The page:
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solar-powered liquid desiccant

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SOLAR Powered Liquid DesiccantCooling SystemTARUN B PATELME ENERGY ENGINEERING140190739009GUIDED BY Dr K V ModiGEC VALSAD1

Conventional cooling technologies employing harmful refriger-ants usually need more energy and lead peak loads which result in negative effect on the environment . As the energy and environmen-tal issues have to be dealt with globally, developing and promoting environmentally benign sustainable systems emerge as an urgent need. Solar assisted desiccant cooling is one such encouraging sys-tem, given the fact that solar energy is abundant renewable source to meet the cooling load requirements . The idea of a liquid desiccant evaporative cooling system is to combine liquid desiccant dehumidification with an evaporative cooling system in order to advance the overall system performance and utilize solar energy as a clean, renewable energy resource. Invsuch a hybrid system, the desiccant dehumidification system is motivated to eliminate the latent load, while IEC system to provide the sensible heat load [1]. Further, as only low-grade energy is required for the regeneration process of the desiccant dehumid-ification system, solar energy as a renewable energy resource can handle running liquid desiccant air conditioning system .

A promising solar cooling method is through the use of a liquid desiccant system, where humidity is absorbed directly from the process air by direct contact with the desiccant. The desiccant is then regenerated, again in direct contact with an external air stream, by solar heat at relatively low temperatures.The liquid desiccant system has many potential advantages over other solar air conditioning systems and can provide a promising alternative to absorption or to solid desiccant systems.

The number of main components is reduced by one by transferring condensation of the refrigerant from a condenser to the environment. (2)Capital-intensive pressure-sealed units are avoided as the whole system operates at atmospheric pressure. (3) The amount of refrigerant (water) evaporated in the regenerator does not require an evaporator elsewhere in the system,thus providing greater flexibility. (4) Efficient utilization of very low heat source temperatures is possible.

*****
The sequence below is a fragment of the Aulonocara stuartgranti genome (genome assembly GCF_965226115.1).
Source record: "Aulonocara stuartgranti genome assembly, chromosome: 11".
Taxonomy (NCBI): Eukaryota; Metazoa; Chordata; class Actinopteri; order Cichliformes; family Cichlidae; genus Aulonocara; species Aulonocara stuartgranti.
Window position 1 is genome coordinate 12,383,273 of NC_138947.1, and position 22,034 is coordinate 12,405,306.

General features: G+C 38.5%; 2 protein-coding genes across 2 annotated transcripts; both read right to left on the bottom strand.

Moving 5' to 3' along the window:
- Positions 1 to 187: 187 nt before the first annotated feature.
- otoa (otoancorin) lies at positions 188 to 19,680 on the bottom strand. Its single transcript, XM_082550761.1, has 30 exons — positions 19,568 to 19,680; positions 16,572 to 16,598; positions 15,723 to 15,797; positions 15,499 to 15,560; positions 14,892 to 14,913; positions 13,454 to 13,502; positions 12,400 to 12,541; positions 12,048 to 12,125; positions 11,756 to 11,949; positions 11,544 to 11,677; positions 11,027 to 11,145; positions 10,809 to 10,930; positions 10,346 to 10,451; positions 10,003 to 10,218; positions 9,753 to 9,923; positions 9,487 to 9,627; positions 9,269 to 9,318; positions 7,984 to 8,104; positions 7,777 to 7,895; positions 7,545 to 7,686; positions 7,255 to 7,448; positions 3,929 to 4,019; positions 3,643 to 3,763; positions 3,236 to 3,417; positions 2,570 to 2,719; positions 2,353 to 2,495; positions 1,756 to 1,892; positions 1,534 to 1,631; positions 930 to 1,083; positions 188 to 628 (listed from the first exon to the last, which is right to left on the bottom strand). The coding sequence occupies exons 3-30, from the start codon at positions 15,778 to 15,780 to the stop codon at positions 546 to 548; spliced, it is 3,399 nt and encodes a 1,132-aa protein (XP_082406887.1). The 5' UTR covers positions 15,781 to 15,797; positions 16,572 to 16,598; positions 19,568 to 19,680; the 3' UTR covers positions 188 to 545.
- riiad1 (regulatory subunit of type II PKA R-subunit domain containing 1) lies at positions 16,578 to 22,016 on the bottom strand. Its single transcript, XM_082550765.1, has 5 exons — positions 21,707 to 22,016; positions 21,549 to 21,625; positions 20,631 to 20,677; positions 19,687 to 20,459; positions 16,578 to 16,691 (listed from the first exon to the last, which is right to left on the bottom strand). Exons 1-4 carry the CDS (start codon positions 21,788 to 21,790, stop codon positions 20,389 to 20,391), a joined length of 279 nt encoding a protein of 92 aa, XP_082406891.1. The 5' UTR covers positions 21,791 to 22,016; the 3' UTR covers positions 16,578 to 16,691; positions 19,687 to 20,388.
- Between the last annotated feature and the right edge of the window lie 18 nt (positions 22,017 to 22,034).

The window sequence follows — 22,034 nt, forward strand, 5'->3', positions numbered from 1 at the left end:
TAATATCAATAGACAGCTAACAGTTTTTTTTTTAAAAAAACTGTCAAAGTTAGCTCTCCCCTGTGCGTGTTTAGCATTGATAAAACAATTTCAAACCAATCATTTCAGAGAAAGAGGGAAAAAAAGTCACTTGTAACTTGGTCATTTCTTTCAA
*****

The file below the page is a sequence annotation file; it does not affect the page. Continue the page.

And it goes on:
ContentPaper reviewedWork/System DescriptionPerformance/ResultConclusion


Paper ReviewedK. Gommed et al, Experimental investigation of a liquid desiccant system for solar cooling and dehumidification, Solar Energy 81 (2007) 131138.

Rajat Subhra Das et al, Investigations on solar energy driven liquid desiccant cooling systems for tropical climates, Australian Solar Energy Council (2012) 978-0-646-90071-13

Review 1 K. Gommed et al, constructed a solar-driven liquid desiccant system for cooling, dehumidification and air conditioning and tested the concept, identify problems, carried out preliminary design optimization and measure performance. The system is capable of using as its source of power low-grade solar heat from low-cost flat plate collectors and has the potential to provide both cooling and dehumidification in variable ratios, as required by the load.


The system is capable of using as its source of power low-grade solarheat from low-cost flat plate collectors and has the potential to provide both cooling and dehumidification in variable ratios, as required by the load.While many of its characteristics are similar to those in earlier liquid desiccantsystems, it possesses several advanced features such as automatic controls and the ability to store coolingcapacity in regenerated desiccant.The significance of this work lies in the potential to provide solar-powered cooling,dehumidification and air conditioning for residential and commercial applications.

Work description 1Air-condition a group of offices in Haifa, Israel.Outside summer conditions (typical for design) are 300 C and 70% relative humidity. Room design conditions have been selected at 240 C and 50% relative humidity.The total cooling capacity required is 7.2 kW, with a grand sensible heat factor (GSHF) of 0.62.The total supply air circulation needed is 0.4 kg/s (720 cfm).The desired conditions of the supply air are 14.70 C and 86% relative humidity.The total latent heat load of 2.75 kW, the solar energy demand was estimated to be 4.77 kW. the solar collector area was selected at 20 m2.Solution storage in the amount of 120 l of LiCl solution at 43% concentration and a 1000 l hot water tank added to the system.